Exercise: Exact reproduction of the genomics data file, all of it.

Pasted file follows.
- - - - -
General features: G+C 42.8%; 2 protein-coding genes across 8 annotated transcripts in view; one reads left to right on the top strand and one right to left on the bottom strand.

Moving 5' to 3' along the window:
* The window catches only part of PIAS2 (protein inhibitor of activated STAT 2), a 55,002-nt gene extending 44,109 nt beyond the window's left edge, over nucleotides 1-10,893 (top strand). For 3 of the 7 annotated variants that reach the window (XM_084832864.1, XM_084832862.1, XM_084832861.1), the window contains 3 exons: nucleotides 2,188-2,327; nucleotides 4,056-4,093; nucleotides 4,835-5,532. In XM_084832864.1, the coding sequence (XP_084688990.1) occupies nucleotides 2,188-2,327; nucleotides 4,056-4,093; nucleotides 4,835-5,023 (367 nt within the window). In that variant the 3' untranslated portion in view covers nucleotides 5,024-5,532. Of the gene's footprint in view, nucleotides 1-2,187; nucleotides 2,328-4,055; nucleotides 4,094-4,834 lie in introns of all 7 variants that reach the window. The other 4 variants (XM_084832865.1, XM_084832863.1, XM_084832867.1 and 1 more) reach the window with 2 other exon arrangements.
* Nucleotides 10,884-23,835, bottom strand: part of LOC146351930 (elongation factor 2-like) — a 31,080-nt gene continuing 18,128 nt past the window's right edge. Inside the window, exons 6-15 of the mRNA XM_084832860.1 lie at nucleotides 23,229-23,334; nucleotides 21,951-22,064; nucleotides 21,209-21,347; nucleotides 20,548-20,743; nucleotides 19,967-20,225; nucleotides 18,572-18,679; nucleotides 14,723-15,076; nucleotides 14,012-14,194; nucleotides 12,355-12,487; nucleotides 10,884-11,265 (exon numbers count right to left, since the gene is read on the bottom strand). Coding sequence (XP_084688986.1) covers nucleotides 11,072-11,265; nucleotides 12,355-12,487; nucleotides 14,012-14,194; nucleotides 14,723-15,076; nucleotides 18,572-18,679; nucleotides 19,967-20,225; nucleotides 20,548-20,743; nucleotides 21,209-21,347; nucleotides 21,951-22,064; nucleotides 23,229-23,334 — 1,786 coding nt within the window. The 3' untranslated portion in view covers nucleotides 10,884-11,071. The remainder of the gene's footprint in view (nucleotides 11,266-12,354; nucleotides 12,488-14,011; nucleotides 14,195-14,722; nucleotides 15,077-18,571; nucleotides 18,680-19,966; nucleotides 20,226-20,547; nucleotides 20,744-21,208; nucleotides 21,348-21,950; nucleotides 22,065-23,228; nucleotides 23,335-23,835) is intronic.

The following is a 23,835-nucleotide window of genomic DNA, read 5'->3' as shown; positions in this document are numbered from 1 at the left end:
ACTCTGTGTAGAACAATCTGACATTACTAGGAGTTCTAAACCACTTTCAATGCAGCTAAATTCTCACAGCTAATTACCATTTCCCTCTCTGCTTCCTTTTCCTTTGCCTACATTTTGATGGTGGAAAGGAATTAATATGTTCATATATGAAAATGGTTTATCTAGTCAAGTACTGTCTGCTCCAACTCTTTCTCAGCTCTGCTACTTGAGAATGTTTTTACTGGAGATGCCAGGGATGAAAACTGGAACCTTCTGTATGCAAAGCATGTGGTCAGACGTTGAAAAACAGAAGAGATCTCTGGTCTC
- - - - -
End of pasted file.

General features: G+C 42.8%; 2 protein-coding genes across 8 annotated transcripts in view; one reads left to right on the top strand and one right to left on the bottom strand.

Moving 5' to 3' along the window:
* The window catches only part of PIAS2 (protein inhibitor of activated STAT 2), a 55,002-nt gene extending 44,109 nt beyond the window's left edge, over nucleotides 1-10,893 (top strand). For 3 of the 7 annotated variants that reach the window (XM_084832864.1, XM_084832862.1, XM_084832861.1), the window contains 3 exons: nucleotides 2,188-2,327; nucleotides 4,056-4,093; nucleotides 4,835-5,532. In XM_084832864.1, the coding sequence (XP_084688990.1) occupies nucleotides 2,188-2,327; nucleotides 4,056-4,093; nucleotides 4,835-5,023 (367 nt within the window). In that variant the 3' untranslated portion in view covers nucleotides 5,024-5,532. Of the gene's footprint in view, nucleotides 1-2,187; nucleotides 2,328-4,055; nucleotides 4,094-4,834 lie in introns of all 7 variants that reach the window. The other 4 variants (XM_084832865.1, XM_084832863.1, XM_084832867.1 and 1 more) reach the window with 2 other exon arrangements.
* Nucleotides 10,884-23,835, bottom strand: part of LOC146351930 (elongation factor 2-like) — a 31,080-nt gene continuing 18,128 nt past the window's right edge. Inside the window, exons 6-15 of the mRNA XM_084832860.1 lie at nucleotides 23,229-23,334; nucleotides 21,951-22,064; nucleotides 21,209-21,347; nucleotides 20,548-20,743; nucleotides 19,967-20,225; nucleotides 18,572-18,679; nucleotides 14,723-15,076; nucleotides 14,012-14,194; nucleotides 12,355-12,487; nucleotides 10,884-11,265 (exon numbers count right to left, since the gene is read on the bottom strand). Coding sequence (XP_084688986.1) covers nucleotides 11,072-11,265; nucleotides 12,355-12,487; nucleotides 14,012-14,194; nucleotides 14,723-15,076; nucleotides 18,572-18,679; nucleotides 19,967-20,225; nucleotides 20,548-20,743; nucleotides 21,209-21,347; nucleotides 21,951-22,064; nucleotides 23,229-23,334 — 1,786 coding nt within the window. The 3' untranslated portion in view covers nucleotides 10,884-11,071. The remainder of the gene's footprint in view (nucleotides 11,266-12,354; nucleotides 12,488-14,011; nucleotides 14,195-14,722; nucleotides 15,077-18,571; nucleotides 18,680-19,966; nucleotides 20,226-20,547; nucleotides 20,744-21,208; nucleotides 21,348-21,950; nucleotides 22,065-23,228; nucleotides 23,335-23,835) is intronic.

The following is a 23,835-nucleotide window of genomic DNA, read 5'->3' as shown; positions in this document are numbered from 1 at the left end:
ACTCTGTGTAGAACAATCTGACATTACTAGGAGTTCTAAACCACTTTCAATGCAGCTAAATTCTCACAGCTAATTACCATTTCCCTCTCTGCTTCCTTTTCCTTTGCCTACATTTTGATGGTGGAAAGGAATTAATATGTTCATATATGAAAATGGTTTATCTAGTCAAGTACTGTCTGCTCCAACTCTTTCTCAGCTCTGCTACTTGAGAATGTTTTTACTGGAGATGCCAGGGATGAAAACTGGAACCTTCTGTATGCAAAGCATGTGGTCAGACGTTGAAAAACAGAAGAGATCTCTGGTCTC